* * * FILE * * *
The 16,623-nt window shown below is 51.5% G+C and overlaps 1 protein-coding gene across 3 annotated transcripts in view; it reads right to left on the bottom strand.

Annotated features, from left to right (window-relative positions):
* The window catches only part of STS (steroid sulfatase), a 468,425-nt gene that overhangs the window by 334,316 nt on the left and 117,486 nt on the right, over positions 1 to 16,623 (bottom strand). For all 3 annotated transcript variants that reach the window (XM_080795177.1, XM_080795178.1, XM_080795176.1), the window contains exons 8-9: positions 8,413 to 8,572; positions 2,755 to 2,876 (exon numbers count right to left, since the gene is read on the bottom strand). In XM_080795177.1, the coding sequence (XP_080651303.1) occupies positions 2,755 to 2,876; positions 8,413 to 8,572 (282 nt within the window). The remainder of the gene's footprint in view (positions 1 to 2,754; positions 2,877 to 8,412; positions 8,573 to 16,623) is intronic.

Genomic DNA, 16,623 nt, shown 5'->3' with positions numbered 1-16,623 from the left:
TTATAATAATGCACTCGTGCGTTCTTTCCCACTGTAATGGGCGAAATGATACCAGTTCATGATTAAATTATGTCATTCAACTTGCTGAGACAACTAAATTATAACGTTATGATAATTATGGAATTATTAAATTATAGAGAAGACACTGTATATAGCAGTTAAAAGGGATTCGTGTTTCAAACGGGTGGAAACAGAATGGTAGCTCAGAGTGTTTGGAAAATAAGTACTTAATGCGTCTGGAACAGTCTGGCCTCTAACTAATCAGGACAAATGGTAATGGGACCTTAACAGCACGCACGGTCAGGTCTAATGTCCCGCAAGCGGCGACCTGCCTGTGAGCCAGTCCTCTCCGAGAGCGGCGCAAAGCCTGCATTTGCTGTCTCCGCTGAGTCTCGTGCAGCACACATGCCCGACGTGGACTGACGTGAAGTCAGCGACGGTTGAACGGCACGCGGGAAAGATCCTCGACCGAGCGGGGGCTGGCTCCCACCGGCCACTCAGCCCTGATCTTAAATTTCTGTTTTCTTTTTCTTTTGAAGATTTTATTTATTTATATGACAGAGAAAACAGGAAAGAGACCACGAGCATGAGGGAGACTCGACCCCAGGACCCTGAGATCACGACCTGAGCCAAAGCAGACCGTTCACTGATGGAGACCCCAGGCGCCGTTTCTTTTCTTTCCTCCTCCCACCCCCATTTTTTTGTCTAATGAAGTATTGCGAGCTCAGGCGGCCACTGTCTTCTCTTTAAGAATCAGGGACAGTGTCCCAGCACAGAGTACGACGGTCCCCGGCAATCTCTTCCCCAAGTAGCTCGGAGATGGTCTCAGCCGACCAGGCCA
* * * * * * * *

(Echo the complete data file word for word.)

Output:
The 16,623-nt window shown below is 51.5% G+C and overlaps 1 protein-coding gene across 3 annotated transcripts in view; it reads right to left on the bottom strand.

Annotated features, from left to right (window-relative positions):
* The window catches only part of STS (steroid sulfatase), a 468,425-nt gene that overhangs the window by 334,316 nt on the left and 117,486 nt on the right, over positions 1 to 16,623 (bottom strand). For all 3 annotated transcript variants that reach the window (XM_080795177.1, XM_080795178.1, XM_080795176.1), the window contains exons 8-9: positions 8,413 to 8,572; positions 2,755 to 2,876 (exon numbers count right to left, since the gene is read on the bottom strand). In XM_080795177.1, the coding sequence (XP_080651303.1) occupies positions 2,755 to 2,876; positions 8,413 to 8,572 (282 nt within the window). The remainder of the gene's footprint in view (positions 1 to 2,754; positions 2,877 to 8,412; positions 8,573 to 16,623) is intronic.

Genomic DNA, 16,623 nt, shown 5'->3' with positions numbered 1-16,623 from the left:
TTATAATAATGCACTCGTGCGTTCTTTCCCACTGTAATGGGCGAAATGATACCAGTTCATGATTAAATTATGTCATTCAACTTGCTGAGACAACTAAATTATAACGTTATGATAATTATGGAATTATTAAATTATAGAGAAGACACTGTATATAGCAGTTAAAAGGGATTCGTGTTTCAAACGGGTGGAAACAGAATGGTAGCTCAGAGTGTTTGGAAAATAAGTACTTAATGCGTCTGGAACAGTCTGGCCTCTAACTAATCAGGACAAATGGTAATGGGACCTTAACAGCACGCACGGTCAGGTCTAATGTCCCGCAAGCGGCGACCTGCCTGTGAGCCAGTCCTCTCCGAGAGCGGCGCAAAGCCTGCATTTGCTGTCTCCGCTGAGTCTCGTGCAGCACACATGCCCGACGTGGACTGACGTGAAGTCAGCGACGGTTGAACGGCACGCGGGAAAGATCCTCGACCGAGCGGGGGCTGGCTCCCACCGGCCACTCAGCCCTGATCTTAAATTTCTGTTTTCTTTTTCTTTTGAAGATTTTATTTATTTATATGACAGAGAAAACAGGAAAGAGACCACGAGCATGAGGGAGACTCGACCCCAGGACCCTGAGATCACGACCTGAGCCAAAGCAGACCGTTCACTGATGGAGACCCCAGGCGCCGTTTCTTTTCTTTCCTCCTCCCACCCCCATTTTTTTGTCTAATGAAGTATTGCGAGCTCAGGCGGCCACTGTCTTCTCTTTAAGAATCAGGGACAGTGTCCCAGCACAGAGTACGACGGTCCCCGGCAATCTCTTCCCCAAGTAGCTCGGAGATGGTCTCAGCCGACCAGGCCA